update deskIsrael at War

Israel approves 3,500 new homes in Judea

Yesha head Shlomo Ne'eman: Move "the most appropriate Zionist response."

The Givat Tkuma neighborhood near the Israeli community of Yitzhar in Samaria, Jan. 27, 2020. Photo by Sraya Diamant/Flash90.
The Givat Tkuma neighborhood near the Israeli community of Yitzhar in Samaria, Jan. 27, 2020. Photo by Sraya Diamant/Flash90.

Israel has approved the construction of 3,500 new housing units in Ma’ale Adumim, Efrat and Kedar in Judea. The Higher Planning Council of the Civil Administration in Judea and Samaria announced the decision on Wednesday.

The decision comes exactly one year after Finance Minister Bezalel Smotrich received authority over civilian matters in Judea and Samaria, Israel Hayom noted.

“We continue to build the country! 18,515 permits this year in Judea and Samaria. Along with the construction permits, we are making a huge investment in the development of transportation infrastructure, employment and quality of life,” tweeted Smotrich.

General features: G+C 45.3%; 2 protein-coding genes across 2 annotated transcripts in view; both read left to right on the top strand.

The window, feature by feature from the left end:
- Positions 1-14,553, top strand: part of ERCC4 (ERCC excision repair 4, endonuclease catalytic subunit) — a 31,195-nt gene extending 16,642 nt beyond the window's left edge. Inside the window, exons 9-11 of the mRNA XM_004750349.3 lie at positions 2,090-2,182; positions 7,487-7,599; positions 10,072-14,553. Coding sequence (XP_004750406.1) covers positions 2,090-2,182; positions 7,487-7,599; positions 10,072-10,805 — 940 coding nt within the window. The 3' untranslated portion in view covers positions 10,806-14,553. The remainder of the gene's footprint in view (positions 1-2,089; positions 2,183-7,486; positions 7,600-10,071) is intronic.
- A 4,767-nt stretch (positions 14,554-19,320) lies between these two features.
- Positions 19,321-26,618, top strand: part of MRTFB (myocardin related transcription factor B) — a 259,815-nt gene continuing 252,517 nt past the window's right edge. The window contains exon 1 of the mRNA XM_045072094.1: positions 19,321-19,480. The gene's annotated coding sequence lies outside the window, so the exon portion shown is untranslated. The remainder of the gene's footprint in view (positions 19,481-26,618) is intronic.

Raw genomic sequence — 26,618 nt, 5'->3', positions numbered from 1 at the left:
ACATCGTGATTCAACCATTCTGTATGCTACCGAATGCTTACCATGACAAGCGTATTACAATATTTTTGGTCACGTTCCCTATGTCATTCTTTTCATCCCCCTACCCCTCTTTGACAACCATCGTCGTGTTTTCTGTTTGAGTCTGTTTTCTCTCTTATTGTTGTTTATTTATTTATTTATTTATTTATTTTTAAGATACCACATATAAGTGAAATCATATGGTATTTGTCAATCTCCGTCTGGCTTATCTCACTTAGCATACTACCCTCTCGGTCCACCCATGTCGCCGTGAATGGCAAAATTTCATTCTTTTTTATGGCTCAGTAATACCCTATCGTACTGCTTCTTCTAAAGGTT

“The enemies try to hurt and weaken us, but we will continue to build and be built in this country,” he added.

Shlomo Ne’eman, head of the Yesha Council and outgoing chairman of the Gush Etzion Regional Council in Judea, said in response to the decision that, “After many months that the committee was not convened and especially in these difficult days, the continuation of construction in Judea and Samaria was the most appropriate Zionist response.”

He thanked Prime Minister Benjamin Netanyahu, Smotrich and others for “correcting historical injustices and strengthening sovereignty in the region,” and called for additional homes to be approved.

Efrat Mayor Oded Revivi said, “The approval of about 700 housing units in Efrat brings us closer to realizing the goal of being a city. … In the last decade, the council [population] has grown by about 65% and at the end of the construction process will reach about 20,000 residents.”

The last time the Higher Planning Council met was in June 2023, when it approved 5,700 homes in Judea and Samaria. The United States criticized the decision, calling it an “impediment to a negotiated two-state solution.”

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